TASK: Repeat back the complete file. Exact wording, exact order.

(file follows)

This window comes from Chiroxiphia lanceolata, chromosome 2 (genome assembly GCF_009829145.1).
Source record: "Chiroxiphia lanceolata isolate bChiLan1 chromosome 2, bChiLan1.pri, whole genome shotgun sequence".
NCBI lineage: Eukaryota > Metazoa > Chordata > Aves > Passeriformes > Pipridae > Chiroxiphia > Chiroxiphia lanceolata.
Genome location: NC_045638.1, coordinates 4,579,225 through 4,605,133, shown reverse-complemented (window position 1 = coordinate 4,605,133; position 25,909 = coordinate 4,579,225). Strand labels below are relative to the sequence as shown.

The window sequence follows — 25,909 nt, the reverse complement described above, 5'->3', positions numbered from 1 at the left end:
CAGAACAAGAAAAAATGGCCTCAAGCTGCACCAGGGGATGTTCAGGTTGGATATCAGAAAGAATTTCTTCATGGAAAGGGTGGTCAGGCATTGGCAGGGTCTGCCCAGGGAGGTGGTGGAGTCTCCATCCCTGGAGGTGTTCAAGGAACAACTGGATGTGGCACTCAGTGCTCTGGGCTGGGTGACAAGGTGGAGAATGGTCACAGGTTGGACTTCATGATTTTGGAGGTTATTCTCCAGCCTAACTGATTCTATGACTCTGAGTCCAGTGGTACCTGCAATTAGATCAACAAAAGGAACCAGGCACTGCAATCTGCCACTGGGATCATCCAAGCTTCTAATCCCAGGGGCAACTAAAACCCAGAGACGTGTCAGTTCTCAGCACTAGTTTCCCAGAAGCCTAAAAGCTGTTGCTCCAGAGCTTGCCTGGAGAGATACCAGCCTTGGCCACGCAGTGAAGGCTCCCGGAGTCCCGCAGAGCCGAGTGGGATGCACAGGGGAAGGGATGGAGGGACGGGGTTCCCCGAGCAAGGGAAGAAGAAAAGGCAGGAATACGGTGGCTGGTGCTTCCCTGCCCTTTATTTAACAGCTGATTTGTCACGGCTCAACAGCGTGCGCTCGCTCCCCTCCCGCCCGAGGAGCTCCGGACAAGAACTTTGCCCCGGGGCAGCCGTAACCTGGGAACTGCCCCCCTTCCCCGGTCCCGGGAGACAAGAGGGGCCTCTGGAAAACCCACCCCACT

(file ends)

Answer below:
This window comes from Chiroxiphia lanceolata, chromosome 2 (genome assembly GCF_009829145.1).
Source record: "Chiroxiphia lanceolata isolate bChiLan1 chromosome 2, bChiLan1.pri, whole genome shotgun sequence".
NCBI lineage: Eukaryota > Metazoa > Chordata > Aves > Passeriformes > Pipridae > Chiroxiphia > Chiroxiphia lanceolata.
Genome location: NC_045638.1, coordinates 4,579,225 through 4,605,133, shown reverse-complemented (window position 1 = coordinate 4,605,133; position 25,909 = coordinate 4,579,225). Strand labels below are relative to the sequence as shown.

The window sequence follows — 25,909 nt, the reverse complement described above, 5'->3', positions numbered from 1 at the left end:
CAGAACAAGAAAAAATGGCCTCAAGCTGCACCAGGGGATGTTCAGGTTGGATATCAGAAAGAATTTCTTCATGGAAAGGGTGGTCAGGCATTGGCAGGGTCTGCCCAGGGAGGTGGTGGAGTCTCCATCCCTGGAGGTGTTCAAGGAACAACTGGATGTGGCACTCAGTGCTCTGGGCTGGGTGACAAGGTGGAGAATGGTCACAGGTTGGACTTCATGATTTTGGAGGTTATTCTCCAGCCTAACTGATTCTATGACTCTGAGTCCAGTGGTACCTGCAATTAGATCAACAAAAGGAACCAGGCACTGCAATCTGCCACTGGGATCATCCAAGCTTCTAATCCCAGGGGCAACTAAAACCCAGAGACGTGTCAGTTCTCAGCACTAGTTTCCCAGAAGCCTAAAAGCTGTTGCTCCAGAGCTTGCCTGGAGAGATACCAGCCTTGGCCACGCAGTGAAGGCTCCCGGAGTCCCGCAGAGCCGAGTGGGATGCACAGGGGAAGGGATGGAGGGACGGGGTTCCCCGAGCAAGGGAAGAAGAAAAGGCAGGAATACGGTGGCTGGTGCTTCCCTGCCCTTTATTTAACAGCTGATTTGTCACGGCTCAACAGCGTGCGCTCGCTCCCCTCCCGCCCGAGGAGCTCCGGACAAGAACTTTGCCCCGGGGCAGCCGTAACCTGGGAACTGCCCCCCTTCCCCGGTCCCGGGAGACAAGAGGGGCCTCTGGAAAACCCACCCCACT